“Gold Star Bike” to Travel with The Wall That Heals
The last letter that Steve Davenport wrote to his childhood friend, Robert Cupp, came back to him unopened with a casualty stamp in 1968. The two had grown up together in Alexandria, Va. and had both served their country; Steve in Germany and Bob in Vietnam. After Bob was killed on June 6, 1968, Steve said he couldn’t look at Bob’s parents as it was too painful.
“But I always thought Bob would want me to be there for his mother,” Steve said. Ten years after Bob’s death, Steve gave the letter and a collection of poems to Bob’s mother, Emogene Cupp. And so began a long friendship between the veteran who came home and the Gold Star Mother.
Emogene has been very active in American Gold Star Mothers, even serving as national president. Through her, Bob has met 70 Gold Star Mothers throughout the years. He found a unique way to honor those women, and the sons they lost, in 2000.
Steve bought a Softail Custom motorcycle new in 1990. Ten years later at a John Kay & Steppenwolf concert, that the sound of the 60s inspired Steve to change the motorcycle from a regular bike into a piece of tribute art.
Steve took the bike to Mike Dusold of Dusold Designs in Lewisville, Texas for a custom paint job. This “Gold Star Bike” has the names of 75 men who fell in the Vietnam War beautifully painted on its body in the style of the Vietnam Veterans Memorial. Five of the names are those of friends, including Bob’s name, and the other 70 are the sons of women he met through Emogene.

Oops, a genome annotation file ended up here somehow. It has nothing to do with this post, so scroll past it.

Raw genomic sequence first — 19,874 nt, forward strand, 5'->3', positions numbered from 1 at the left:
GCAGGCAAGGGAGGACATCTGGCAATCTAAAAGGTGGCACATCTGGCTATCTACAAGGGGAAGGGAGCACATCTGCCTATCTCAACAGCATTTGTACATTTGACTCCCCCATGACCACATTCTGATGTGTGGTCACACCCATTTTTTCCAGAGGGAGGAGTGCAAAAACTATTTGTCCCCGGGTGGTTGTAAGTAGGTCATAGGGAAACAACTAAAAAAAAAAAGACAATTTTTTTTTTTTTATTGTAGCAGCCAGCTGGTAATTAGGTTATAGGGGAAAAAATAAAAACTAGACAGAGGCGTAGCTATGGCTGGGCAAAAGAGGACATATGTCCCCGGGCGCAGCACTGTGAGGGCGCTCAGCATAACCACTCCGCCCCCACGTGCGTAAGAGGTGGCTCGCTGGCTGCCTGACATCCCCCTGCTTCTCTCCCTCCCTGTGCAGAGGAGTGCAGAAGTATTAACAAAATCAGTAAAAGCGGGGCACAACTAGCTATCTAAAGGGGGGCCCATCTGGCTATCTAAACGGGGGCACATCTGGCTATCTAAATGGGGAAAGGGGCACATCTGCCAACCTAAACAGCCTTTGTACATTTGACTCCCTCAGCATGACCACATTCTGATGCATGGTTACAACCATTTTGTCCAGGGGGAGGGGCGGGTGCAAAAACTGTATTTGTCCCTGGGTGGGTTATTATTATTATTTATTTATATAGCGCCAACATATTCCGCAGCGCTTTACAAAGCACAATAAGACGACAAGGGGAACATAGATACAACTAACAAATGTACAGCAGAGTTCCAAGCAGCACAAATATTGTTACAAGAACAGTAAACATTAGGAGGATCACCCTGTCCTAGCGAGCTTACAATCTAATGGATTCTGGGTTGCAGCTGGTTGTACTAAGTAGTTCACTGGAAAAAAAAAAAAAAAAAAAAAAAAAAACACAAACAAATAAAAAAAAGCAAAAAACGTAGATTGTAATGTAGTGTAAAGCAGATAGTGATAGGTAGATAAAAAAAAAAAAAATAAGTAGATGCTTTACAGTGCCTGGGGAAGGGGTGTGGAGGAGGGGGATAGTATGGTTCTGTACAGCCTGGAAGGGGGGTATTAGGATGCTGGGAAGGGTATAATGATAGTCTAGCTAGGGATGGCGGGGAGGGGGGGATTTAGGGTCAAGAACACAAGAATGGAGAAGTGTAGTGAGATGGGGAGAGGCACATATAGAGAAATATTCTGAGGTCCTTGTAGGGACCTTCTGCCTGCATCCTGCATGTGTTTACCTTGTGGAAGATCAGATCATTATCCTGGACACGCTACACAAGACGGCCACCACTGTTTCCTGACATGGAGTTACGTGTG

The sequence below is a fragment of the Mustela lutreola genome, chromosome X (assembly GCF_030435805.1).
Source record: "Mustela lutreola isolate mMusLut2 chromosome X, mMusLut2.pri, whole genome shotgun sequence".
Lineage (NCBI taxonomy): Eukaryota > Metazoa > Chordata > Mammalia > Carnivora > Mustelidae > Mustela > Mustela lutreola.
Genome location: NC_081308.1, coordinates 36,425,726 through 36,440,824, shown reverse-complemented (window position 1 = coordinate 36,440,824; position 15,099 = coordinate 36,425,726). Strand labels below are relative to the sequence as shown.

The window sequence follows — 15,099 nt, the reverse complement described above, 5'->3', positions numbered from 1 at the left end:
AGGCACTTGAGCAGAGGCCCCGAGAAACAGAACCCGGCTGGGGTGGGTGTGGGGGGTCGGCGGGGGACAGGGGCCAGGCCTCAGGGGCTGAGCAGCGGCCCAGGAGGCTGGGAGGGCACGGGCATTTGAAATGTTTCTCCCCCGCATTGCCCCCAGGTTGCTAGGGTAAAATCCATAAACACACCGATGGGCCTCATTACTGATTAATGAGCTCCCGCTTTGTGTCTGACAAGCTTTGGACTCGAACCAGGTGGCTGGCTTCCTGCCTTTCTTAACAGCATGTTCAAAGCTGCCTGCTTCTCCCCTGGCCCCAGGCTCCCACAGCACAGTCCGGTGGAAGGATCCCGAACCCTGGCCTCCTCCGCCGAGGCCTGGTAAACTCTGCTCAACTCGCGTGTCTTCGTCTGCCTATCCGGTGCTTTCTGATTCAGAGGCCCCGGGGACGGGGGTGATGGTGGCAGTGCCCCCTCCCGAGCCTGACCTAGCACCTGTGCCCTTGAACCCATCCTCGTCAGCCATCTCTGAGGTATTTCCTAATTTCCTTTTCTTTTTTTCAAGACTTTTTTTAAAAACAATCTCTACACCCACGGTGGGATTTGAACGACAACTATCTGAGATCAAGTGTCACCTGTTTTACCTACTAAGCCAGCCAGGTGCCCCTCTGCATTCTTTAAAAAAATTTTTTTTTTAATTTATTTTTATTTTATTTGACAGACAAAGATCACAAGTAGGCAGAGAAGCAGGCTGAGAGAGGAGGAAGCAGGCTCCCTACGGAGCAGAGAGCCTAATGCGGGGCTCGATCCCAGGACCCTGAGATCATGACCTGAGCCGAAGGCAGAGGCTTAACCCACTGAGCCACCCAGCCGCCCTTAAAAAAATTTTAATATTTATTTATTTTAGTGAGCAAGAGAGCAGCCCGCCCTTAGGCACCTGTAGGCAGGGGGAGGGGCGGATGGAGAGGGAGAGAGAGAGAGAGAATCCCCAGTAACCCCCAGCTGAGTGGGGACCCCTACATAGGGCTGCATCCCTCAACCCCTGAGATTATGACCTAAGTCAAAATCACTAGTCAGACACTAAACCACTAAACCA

“I’ve always felt like a part of The Wall because I’ve got friends on there,” Steve said. “I wanted it to look just like The Wall. I told Mike, ‘You can’t leave any names out.’”
The past decade Steve has been riding the motorcycle but this past Veterans Day, he felt it no longer fit his lifestyle. So, of course, Steve thought to give it to the Gold Star Mothers.
“I knew when I built the bike I’d never sell it,” Steve said. “I don’t have a lot of money but I do have this motorcycle. So I thought to give it to the mothers.”
Soon after, we were contacted by Emogene with the news that the Gold Star Mothers had decided to donate the bike to VVMF. Steve, a long-time supporter of VVMF and an attendee at every single Memorial Day since The Wall’s dedication, was happy with the news.
The past few days, the huge motorcycle has sat at the entrance of the VVMF office in Washington, D.C., greeting visitors and employees each morning. The bike will soon find itself on tour with The Wall That Heals, a traveling half-scale replica of The Wall on permanent display.
The motorcycle was winterized, repaired and made ready for display through generous donations by Patriot Harley-Davidson of Fairfax, Va., Steve Waterman of Ace Upholstery, and VVMF supporter Patrick Burns.
“If by being displayed the bike takes in a few donations, well, I think Bob would be happy about that,” Steve said.